Political offices offer high public profile and wield a lot of power. The higher the office, the greater the power and profile.
Those with great wealth are prepared to spend millions to either get an office for themselves or control someone who occupies one, and often do.
Some zillionaires purchase sports teams for fun, but some “purchase” political offices for their hobby.
When Meg Whitman got tired of running eBay, she spent $119 million of her own money to run for governor of California, eclipsing Michael Bloomberg’s $109 million to get re-elected mayor of New York.
By any standard, Sean Parker is a very cool donor. And this year, the 34-year-old co-founder of Napster is poised to bring his considerable fortune into the political world with fresh intensity, preparing to make a significant investment in the 2014 election cycle.
He has donated almost exclusively to Democrats. At least for now, the Silicon Valley billionaire is primarily interested in fixing what he views as a broken political process, promoting voter engagement and supporting politicians who work across the aisle. Loosely translated that says, “I am getting ready to buy an office as soon as I can decide which one to buy.”
It is not uncommon for congressional candidates to contribute in excess of a half million of their personal money to get elected.
Congress has become a “millionaires club.”
For the first time in history, more than half the members of Congress are millionaires. Of the 534 members of the House and Senate, 268 had an average net worth of $1 million or more in 2012. The median net worth for members of the House and Senate was $1,008,767. Many of them used personal and family wealth to get there.
One need only look to Southwest Florida for a recent example.
This past week Curt Clawson won the primary for the congressional seat formerly held by disgraced Trey Radel.
Unlike his two leading opponents, the millionaire former automotive executive never spent any time in the state Legislature.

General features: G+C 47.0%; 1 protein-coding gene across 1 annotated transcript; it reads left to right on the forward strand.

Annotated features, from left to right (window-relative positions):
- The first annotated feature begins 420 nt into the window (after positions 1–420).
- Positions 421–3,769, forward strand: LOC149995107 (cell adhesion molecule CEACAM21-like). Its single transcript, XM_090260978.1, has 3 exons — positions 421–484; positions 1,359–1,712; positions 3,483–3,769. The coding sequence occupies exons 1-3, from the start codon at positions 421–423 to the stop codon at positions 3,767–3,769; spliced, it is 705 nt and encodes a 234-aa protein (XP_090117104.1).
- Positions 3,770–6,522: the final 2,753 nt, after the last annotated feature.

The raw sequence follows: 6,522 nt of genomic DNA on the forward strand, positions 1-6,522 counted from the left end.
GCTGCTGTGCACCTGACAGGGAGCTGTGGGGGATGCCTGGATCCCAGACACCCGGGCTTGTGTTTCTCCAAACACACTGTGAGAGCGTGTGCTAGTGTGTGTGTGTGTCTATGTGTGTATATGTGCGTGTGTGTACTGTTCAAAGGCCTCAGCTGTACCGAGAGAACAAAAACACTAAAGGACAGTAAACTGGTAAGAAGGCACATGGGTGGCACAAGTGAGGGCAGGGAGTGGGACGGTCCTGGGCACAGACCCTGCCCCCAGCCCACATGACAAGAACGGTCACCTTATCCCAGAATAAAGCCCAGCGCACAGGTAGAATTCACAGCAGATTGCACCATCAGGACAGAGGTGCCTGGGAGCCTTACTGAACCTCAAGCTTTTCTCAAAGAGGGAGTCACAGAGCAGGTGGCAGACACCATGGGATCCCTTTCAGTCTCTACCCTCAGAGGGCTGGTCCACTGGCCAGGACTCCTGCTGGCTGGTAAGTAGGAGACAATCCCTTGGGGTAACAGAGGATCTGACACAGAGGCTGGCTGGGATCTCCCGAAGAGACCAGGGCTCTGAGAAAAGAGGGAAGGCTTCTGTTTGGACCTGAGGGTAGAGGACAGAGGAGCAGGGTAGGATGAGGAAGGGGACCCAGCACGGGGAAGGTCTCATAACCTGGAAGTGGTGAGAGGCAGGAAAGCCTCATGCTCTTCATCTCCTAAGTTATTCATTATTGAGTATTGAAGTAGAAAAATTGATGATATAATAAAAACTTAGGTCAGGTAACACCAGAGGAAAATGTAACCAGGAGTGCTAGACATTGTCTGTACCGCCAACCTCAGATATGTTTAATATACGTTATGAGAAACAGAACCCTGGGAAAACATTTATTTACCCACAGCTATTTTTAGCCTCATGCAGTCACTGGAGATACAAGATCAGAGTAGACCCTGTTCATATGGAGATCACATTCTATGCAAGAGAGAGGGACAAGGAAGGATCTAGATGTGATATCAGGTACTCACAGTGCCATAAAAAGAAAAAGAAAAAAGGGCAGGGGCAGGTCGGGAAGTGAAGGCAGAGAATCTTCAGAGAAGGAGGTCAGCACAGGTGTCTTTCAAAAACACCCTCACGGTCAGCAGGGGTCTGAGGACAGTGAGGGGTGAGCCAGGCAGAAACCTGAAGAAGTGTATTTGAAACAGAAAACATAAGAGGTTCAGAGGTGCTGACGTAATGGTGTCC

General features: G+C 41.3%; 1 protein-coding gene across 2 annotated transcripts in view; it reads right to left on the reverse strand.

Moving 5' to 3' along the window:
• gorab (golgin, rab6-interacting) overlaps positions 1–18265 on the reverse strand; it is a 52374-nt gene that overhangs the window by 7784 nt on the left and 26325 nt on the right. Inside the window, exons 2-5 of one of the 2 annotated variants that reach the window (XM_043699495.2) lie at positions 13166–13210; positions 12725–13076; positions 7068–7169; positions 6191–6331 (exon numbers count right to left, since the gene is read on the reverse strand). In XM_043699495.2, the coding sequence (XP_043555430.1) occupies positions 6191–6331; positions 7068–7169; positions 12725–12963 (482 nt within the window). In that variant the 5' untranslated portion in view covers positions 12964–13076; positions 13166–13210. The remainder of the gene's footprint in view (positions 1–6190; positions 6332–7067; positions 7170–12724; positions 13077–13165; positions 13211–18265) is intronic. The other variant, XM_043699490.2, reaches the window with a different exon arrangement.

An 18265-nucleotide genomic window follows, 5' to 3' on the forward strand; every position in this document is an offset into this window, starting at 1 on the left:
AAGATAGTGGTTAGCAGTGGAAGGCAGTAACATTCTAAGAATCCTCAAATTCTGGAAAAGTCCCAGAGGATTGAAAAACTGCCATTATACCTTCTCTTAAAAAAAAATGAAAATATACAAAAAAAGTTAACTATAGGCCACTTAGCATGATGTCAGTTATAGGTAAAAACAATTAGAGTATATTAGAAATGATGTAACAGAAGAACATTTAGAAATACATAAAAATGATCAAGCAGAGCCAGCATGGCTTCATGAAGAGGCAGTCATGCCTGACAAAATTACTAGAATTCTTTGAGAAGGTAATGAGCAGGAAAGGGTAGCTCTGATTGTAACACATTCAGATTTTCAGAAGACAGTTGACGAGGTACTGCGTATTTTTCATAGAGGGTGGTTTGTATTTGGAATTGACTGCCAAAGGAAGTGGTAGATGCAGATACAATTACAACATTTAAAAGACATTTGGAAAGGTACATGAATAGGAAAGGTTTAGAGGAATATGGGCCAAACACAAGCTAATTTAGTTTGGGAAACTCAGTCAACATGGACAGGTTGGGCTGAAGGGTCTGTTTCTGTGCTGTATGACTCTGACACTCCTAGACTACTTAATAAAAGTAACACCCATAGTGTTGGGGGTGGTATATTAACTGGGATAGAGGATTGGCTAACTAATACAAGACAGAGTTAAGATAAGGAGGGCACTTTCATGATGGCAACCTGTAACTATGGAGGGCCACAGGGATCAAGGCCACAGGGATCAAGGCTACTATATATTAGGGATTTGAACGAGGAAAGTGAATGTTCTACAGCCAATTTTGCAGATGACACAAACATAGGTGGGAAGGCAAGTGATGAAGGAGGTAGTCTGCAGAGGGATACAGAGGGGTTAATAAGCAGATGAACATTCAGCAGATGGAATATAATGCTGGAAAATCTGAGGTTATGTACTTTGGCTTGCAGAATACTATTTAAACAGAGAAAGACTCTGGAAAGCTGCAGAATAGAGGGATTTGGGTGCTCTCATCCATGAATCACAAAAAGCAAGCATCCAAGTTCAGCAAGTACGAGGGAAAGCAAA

But even as Clawson boasted about his lack of political experience, he relied on his personal wealth to overwhelm the opposition, putting $3.4 million of his own money in the race to get a political job that pays $174,000 per year.
Clawson was a political unknown running against well-entrenched and experienced Southwest Florida political leaders, but his personal wealth suddenly more than evened the playing field.
I well remember when I was in the Florida House and first ran for the Senate.
I was unopposed when a wealthy developer who had no political experience jumped into the race with today’s equivalent of a half-million dollars, an unheard of sum in those days.
I won, but my opponent’s personal wealth almost bought himself a seat in the state Senate.
Then there are those who ask why you want to be one when can you can own one.
Most people haven’t heard of Tom Steyer, a San Francisco billionaire former hedge fund manager and radical environmentalist.
He is also a left-wing billionaire who “owns” President Obama.
Last week, the Obama administration announced that it has again delayed a final decision on the Keystone XL oil pipeline. The administration seems to understand how unpopular the delay will be, but it made the announcement while most Americans were focused on Passover and Easter.
Building the pipeline is overwhelmingly popular with the public, in part because it will create tens of thousands of jobs for Americans and free us from Middle East petroleum control.
But here’s the biggest outrage in the process:
The power broker behind the decision is Steyer, who has reportedly threatened the Obama administration with severe consequences if it dares allow the pipeline to be constructed.
He says he will throw $100 million into key congressional races this fall to help the left so long as Obama doesn’t move forward on the pipeline.
So, faced with the choice of creating blue-collar jobs in the heartland and achieving energy independence or following the orders of a San Francisco environmental extremist, Obama chose the billionaire.
Steyer is bankrolling many Democrat campaigns and left-wing causes. He spent $11 million to support the election of Terry McAuliffe as governor of Virginia in 2013. He’s using his fortune to advocate for policies that will prevent the creation of thousands of jobs, while arguably doing little to nothing for the environment.
Bloomberg, now that he is not tied to the mayor’s desk in New York, has decided to match the NRA with $50 million of his personal money to thwart the Second Amendment and do away with the lawful right of Americans to own firearms for personal protection.
The list of examples goes on.
When the direction of government is controlled by a few of the wealthiest rather than the will of the people, our ship of state is on a collision course for disaster.
That’s my opinion, and I am sticking to it.
John Grant is a political columnist who served 21 years in the Florida Legislature and now practices estate planning law in Tampa. He can be reached at MyOpinion@johngrant.net.